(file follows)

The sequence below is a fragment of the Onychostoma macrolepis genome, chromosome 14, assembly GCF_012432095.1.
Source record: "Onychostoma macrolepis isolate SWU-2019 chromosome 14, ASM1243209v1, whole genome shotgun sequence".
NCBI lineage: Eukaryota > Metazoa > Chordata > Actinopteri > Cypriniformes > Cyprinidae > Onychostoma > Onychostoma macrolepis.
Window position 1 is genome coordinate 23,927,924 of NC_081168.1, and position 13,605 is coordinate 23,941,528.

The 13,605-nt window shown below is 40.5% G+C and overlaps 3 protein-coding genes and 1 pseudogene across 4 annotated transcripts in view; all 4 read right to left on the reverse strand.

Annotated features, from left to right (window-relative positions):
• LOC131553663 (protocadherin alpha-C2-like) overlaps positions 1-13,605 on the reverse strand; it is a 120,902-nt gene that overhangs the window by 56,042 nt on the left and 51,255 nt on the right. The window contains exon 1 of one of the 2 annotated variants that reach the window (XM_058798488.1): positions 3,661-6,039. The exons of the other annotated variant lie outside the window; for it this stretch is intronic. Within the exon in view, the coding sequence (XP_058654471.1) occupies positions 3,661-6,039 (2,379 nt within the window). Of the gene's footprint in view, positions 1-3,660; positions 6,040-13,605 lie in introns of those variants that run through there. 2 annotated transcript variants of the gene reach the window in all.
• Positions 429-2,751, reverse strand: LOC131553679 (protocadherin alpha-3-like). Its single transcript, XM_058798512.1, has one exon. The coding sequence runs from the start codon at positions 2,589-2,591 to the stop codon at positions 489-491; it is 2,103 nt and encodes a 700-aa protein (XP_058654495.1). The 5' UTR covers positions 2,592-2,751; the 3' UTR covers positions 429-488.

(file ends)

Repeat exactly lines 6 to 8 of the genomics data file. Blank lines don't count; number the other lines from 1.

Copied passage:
Annotated features, from left to right (window-relative positions):
• LOC131553663 (protocadherin alpha-C2-like) overlaps positions 1-13,605 on the reverse strand; it is a 120,902-nt gene that overhangs the window by 56,042 nt on the left and 51,255 nt on the right. The window contains exon 1 of one of the 2 annotated variants that reach the window (XM_058798488.1): positions 3,661-6,039. The exons of the other annotated variant lie outside the window; for it this stretch is intronic. Within the exon in view, the coding sequence (XP_058654471.1) occupies positions 3,661-6,039 (2,379 nt within the window). Of the gene's footprint in view, positions 1-3,660; positions 6,040-13,605 lie in introns of those variants that run through there. 2 annotated transcript variants of the gene reach the window in all.
• Positions 429-2,751, reverse strand: LOC131553679 (protocadherin alpha-3-like). Its single transcript, XM_058798512.1, has one exon. The coding sequence runs from the start codon at positions 2,589-2,591 to the stop codon at positions 489-491; it is 2,103 nt and encodes a 700-aa protein (XP_058654495.1). The 5' UTR covers positions 2,592-2,751; the 3' UTR covers positions 429-488.